ST. PETERSBURG — The Sunshine City’s mayor-elect didn’t expect to see some of his colleagues from the Harvard Kennedy School’s Seminar for Newly Elected Mayors so soon.
On Tuesday, some of those mayors Ken Welch met two weeks ago at Harvard, including Michelle Wu of Boston and Justin Bibb of Cleveland, joined Welch on a visit to the White House, where they met with Cabinet secretaries and senior officials in President Joe Biden’s administration.
The day was capped with time spent with Biden, who gave Welch and the other 10 invited mayors and soon-to-be mayors a tour of the Oval Office and a walk around the campus. Welch said Biden emphasized how the Build Back Better program could meet unprecedented challenges in the nation’s housing needs, its aging infrastructure and an overburdened transportation network.
“Other mayors have had these kind of challenges, but no other mayors have had this kind of financial support for these items,” Welch said. “Mayors are supporting each other. and this administration is getting dollars down to the local level.”
Welch also met with Vice President Kamala Harris, U.S. Department of Transportation Secretary Pete Buttigieg, U.S. Department of Housing and Urban Development Secretary Marcia Fudge and U.S. Department of Labor Secretary Martin J. Walsh.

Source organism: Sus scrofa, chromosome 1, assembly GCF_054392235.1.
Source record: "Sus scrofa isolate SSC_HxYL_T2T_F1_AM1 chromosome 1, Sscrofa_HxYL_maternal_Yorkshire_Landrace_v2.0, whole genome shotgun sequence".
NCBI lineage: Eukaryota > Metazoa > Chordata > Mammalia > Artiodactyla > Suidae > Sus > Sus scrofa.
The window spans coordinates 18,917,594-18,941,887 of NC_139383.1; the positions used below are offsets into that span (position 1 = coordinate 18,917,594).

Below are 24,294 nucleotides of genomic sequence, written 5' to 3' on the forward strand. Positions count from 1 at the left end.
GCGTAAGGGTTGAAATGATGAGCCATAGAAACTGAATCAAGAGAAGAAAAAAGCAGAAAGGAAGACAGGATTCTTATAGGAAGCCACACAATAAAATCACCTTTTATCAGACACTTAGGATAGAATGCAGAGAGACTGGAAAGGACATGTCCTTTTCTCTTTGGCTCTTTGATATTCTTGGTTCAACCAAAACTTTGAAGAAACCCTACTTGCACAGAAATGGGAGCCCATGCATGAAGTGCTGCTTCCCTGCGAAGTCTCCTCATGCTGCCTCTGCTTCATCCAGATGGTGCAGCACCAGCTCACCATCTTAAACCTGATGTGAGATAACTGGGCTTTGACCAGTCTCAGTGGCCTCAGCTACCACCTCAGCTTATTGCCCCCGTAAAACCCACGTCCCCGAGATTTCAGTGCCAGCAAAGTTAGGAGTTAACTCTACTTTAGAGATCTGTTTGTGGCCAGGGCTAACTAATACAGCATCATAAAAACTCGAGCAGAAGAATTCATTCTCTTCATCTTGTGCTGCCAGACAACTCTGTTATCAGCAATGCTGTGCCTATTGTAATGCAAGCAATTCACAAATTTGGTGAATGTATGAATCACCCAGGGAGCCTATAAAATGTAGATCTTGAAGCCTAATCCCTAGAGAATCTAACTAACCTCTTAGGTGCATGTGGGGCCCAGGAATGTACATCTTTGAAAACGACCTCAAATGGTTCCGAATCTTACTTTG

He got to ask Buttigieg if funding in the Build Back Better plan was flexible for a bus rapid transit system. Buttigieg clarified that it was.
“It was really productive and sets us on a good course for when we take office,” Welch said.
He also learned that the Build Back Better plan could help fund the city’s Integrated Water Resources Master Plan. Federal money may also aid in cushioning water rate increases for residents and free up $9 million set aside from Penny for Pinellas to be spent on parks and vehicles.
Welch shared best practices with other mayors, too. He’ll be back in the capital in January for the U.S. Conference of Mayors.
Welch, who traveled to Washington, D.C., on Monday with his transition director, Stephanie Owens, held his third and last of three “community conversations” to solicit input for his administration from his hotel room. He returns back to warm St. Petersburg on Wednesday.
Along with hearing from federal partners and having their support, “It dovetails with getting the input (from) the citizens about what their priorities are with the community conversations,” he said. “Our job is to marry the two together.”
Editor’s note: This story has been corrected to reflect the correct name of the city’s Integrated Water Resources Master Plan.